The aliphatic amino acid of choice for the diagnostic compositions of the present invention is glycine (i. e. glycocol or amino acetic acid). This compound gives a. high quality coloration and has no blank color. Other aliphaticamino acids which give bright colors and which may be used in the diagnostic compositions are: alanine, glutamic acid, arginine, aspartic acid and lysine.
As mentioned above, alkaline conditions are required for testin specimens for acetone bodies in accordance with the invention. The a1- kaline material of choice for providing such alkalinity is disodium phosphate. With a dry powder or tablet preparation it is possible to use other alkaline solids such as carbonates, hy-
droxides, trisodium phosphate, dipotassium phos-. Instead of using a sepa-.
phate and the like. rate ingredient for imparting alkalinity, it is possible to use the alkali metal salts of the amino acids such as sodium or potassium glycinate. However, for practical purposes, disodium phosphate is the substance of choice since it is readily obtained as an anhydrous salt and its action in the test appears to be superior to that of a number of the other alkaline materials which can be used.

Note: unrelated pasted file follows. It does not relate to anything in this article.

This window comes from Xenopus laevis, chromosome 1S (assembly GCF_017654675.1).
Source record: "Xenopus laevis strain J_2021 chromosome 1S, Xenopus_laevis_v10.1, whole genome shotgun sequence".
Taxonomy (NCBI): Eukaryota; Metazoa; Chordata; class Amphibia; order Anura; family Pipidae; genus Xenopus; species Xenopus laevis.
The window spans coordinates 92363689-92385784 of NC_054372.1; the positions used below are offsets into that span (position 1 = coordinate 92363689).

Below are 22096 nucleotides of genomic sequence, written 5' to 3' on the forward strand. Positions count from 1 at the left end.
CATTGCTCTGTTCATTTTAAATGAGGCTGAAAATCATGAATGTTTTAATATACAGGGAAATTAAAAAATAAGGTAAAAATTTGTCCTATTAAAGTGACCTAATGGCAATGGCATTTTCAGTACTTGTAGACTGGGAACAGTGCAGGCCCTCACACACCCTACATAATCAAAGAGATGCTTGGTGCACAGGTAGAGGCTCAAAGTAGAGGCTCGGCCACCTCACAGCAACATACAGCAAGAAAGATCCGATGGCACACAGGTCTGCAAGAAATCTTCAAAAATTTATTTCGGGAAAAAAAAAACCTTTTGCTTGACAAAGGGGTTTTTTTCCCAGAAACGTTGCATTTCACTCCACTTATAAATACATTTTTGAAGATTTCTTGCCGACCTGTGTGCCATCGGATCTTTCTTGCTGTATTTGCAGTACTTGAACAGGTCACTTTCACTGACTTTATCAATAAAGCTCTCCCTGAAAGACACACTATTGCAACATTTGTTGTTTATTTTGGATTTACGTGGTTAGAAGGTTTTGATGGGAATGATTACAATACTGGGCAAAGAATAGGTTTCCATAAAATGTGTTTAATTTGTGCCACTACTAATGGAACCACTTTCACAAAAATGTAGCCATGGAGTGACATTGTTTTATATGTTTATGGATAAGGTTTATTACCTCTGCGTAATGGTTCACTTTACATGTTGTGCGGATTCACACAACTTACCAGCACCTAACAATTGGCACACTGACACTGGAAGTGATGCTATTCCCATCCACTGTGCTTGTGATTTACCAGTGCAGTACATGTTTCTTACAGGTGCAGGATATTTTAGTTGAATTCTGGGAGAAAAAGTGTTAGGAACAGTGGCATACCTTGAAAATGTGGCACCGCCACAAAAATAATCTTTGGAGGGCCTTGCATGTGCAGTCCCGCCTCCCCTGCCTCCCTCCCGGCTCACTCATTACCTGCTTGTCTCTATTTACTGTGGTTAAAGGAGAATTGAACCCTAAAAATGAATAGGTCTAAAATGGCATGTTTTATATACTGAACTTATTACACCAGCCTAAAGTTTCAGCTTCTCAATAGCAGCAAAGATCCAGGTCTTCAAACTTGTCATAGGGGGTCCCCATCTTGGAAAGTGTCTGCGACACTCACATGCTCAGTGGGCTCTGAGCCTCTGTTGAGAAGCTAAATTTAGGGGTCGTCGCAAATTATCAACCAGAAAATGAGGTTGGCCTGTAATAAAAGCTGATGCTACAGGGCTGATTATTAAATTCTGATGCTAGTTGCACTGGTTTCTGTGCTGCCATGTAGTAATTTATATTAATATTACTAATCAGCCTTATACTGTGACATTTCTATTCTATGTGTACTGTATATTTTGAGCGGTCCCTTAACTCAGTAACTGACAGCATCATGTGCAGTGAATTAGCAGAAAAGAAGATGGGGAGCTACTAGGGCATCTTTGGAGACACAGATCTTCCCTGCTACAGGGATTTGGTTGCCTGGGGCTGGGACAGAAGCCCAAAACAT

Any soluble nitroprusside appears to be useful in the reagent composition. Thus, any one of the alkali metal nitroprussides can be used. How-.
ever, sodium nitroprusside is the one of choice since it gives excellent results and is readily available on the chemical market.